Re: [langue-fr] L'anglais est-il une langue universelle ?

From: Elliotte Rusty Harold (
Date: Sat Dec 30 2000 - 08:54:13 EST

At 7:23 PM -0800 12/29/00, Patrick Andries wrote:

>However, the questions -- as I see them -- are : should they all speak
>only English as a foreign language, why do they learn only one foreign
>language (just next to them there are 100 millions native German

If people have the interest, time, and resources to learn more
languages, that's great; but I certainly don't think it should be
expected or required. Learning a language is a major undertaking, and
there are other things in life besides languages. Just where and when
are people supposed to learn them? School curricula are quite crowded
already. Every extra language you add is less time for math or
history or science or the native language. And where do you find the
teachers for all these extra languages?

Perhaps people can learn extra languages as adults, but we all have
jobs, families, politics, volunteer work, and many other important
commitments. I think universal bilingualism is the best we can hope
for, and substantially better than what exists today.

By the way, I can't speak for the rest of Scandinavia, but Denmark at
least does have a large number of fluent German speakers,
particularly in south Jutland where they receive German TV.

>The world is definitively multilingual (about everybody speaks more than one
>language, often three -- this approximation holds true to a few percentage
>points) but that does not mean the world is always speaking English and
>another language... It is this simplistic vision that many people condemn.

I'd like to see that claim backed up a little. You're coming from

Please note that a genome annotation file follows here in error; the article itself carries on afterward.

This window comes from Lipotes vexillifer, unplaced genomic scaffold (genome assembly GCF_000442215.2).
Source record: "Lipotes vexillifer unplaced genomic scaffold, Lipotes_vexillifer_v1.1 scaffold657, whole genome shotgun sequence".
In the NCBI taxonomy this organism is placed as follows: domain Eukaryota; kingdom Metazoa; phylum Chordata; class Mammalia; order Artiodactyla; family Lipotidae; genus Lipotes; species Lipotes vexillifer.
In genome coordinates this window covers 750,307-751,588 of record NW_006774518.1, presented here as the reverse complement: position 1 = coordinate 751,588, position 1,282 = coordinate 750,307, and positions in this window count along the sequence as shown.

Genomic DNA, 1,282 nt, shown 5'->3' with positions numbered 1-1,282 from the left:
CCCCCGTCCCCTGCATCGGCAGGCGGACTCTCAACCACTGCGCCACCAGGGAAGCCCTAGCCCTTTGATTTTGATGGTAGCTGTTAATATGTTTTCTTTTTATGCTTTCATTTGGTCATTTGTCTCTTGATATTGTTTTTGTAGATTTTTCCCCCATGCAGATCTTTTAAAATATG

Canada, and Quebec in particular, which is possibly the most
universally bilingual place in the Americas. And yet the claim has
been made in this thread that even there 70% of the population can't
speak English well enough to carry on a simple phone call. (I'm not
sure I believe that statistic either, though. It's certainly not my
experience of Quebec where so far I've met exactly one person whose
English was worse than my French, and he was a recent immigrant from

Certainly the world does not always speak just English and another
language. Often they're speaking just English, or just Spanish, or
just Mandarin, or just Yanomamo, or just whatever their native
language is. If they do speak two languages, then I'm saying we
should be glad of that, and focus on the ones who don't speak a
second language at all. Trilingualism and more is I'm afraid just too
much to ask of most people who aren't full-time language
professionals or naturally gifted with languages.


+-----------------------+------------------------+-------------------+ | Elliotte Rusty Harold | | Writer/Programmer | +-----------------------+------------------------+-------------------+ | The XML Bible (IDG Books, 1999) | | | | | +----------------------------------+---------------------------------+ | Read Cafe au Lait for Java news: | | Read Cafe con Leche for XML news: | +----------------------------------+---------------------------------+

This archive was generated by hypermail 2.1.2 : Tue Jul 10 2001 - 17:21:17 EDT